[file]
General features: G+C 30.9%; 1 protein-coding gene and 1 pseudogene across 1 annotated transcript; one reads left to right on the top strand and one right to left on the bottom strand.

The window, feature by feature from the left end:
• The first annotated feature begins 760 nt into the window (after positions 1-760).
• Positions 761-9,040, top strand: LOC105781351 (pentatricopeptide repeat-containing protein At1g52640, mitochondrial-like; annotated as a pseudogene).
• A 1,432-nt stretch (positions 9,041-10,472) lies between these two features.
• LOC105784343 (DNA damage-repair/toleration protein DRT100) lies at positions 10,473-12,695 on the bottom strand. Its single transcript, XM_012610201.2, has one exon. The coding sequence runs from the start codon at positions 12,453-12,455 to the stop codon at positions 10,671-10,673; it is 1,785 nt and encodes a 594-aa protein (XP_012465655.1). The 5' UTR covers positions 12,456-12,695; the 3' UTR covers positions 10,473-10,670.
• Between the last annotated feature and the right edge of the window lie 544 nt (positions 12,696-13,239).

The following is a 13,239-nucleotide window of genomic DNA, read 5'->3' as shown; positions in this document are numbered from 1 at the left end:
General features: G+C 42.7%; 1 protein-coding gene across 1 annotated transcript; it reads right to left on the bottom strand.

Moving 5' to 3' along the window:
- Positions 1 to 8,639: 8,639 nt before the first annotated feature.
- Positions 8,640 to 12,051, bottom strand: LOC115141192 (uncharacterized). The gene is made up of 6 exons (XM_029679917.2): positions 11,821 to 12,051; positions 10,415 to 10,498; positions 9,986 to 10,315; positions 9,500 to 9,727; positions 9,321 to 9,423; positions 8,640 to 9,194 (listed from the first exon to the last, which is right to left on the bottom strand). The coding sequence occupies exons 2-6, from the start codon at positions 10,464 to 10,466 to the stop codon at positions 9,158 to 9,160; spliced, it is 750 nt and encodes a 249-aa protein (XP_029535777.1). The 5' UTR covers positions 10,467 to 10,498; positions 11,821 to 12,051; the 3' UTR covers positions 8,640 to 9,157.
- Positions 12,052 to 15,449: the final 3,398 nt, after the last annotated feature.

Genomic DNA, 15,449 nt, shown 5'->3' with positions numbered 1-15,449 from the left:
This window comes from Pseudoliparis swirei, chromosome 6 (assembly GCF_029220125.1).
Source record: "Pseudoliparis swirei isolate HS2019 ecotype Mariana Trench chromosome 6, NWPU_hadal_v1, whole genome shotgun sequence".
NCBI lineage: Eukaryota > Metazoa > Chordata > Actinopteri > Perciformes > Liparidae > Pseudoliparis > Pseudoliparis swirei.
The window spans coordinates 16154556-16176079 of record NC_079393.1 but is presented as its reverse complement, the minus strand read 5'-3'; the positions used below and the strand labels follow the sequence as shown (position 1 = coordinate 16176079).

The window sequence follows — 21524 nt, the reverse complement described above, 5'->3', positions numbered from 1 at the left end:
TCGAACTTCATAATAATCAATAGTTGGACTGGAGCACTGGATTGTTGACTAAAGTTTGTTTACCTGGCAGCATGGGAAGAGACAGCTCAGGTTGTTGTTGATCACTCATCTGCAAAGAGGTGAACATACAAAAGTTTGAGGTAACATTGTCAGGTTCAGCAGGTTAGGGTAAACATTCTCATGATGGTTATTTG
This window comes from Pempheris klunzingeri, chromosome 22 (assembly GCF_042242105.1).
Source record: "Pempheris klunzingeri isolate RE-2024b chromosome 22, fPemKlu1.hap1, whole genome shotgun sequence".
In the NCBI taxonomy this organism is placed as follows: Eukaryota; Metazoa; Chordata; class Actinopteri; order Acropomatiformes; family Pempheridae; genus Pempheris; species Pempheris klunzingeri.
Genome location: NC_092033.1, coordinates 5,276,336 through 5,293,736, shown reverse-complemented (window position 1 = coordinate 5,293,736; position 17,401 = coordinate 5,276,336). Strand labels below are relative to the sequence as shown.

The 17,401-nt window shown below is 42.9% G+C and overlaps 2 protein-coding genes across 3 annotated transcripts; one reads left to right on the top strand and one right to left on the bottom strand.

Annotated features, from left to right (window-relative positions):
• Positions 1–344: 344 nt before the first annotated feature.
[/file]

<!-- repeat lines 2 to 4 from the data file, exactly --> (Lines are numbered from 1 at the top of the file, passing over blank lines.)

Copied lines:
The window, feature by feature from the left end:
• The first annotated feature begins 760 nt into the window (after positions 1-760).
• Positions 761-9,040, top strand: LOC105781351 (pentatricopeptide repeat-containing protein At1g52640, mitochondrial-like; annotated as a pseudogene).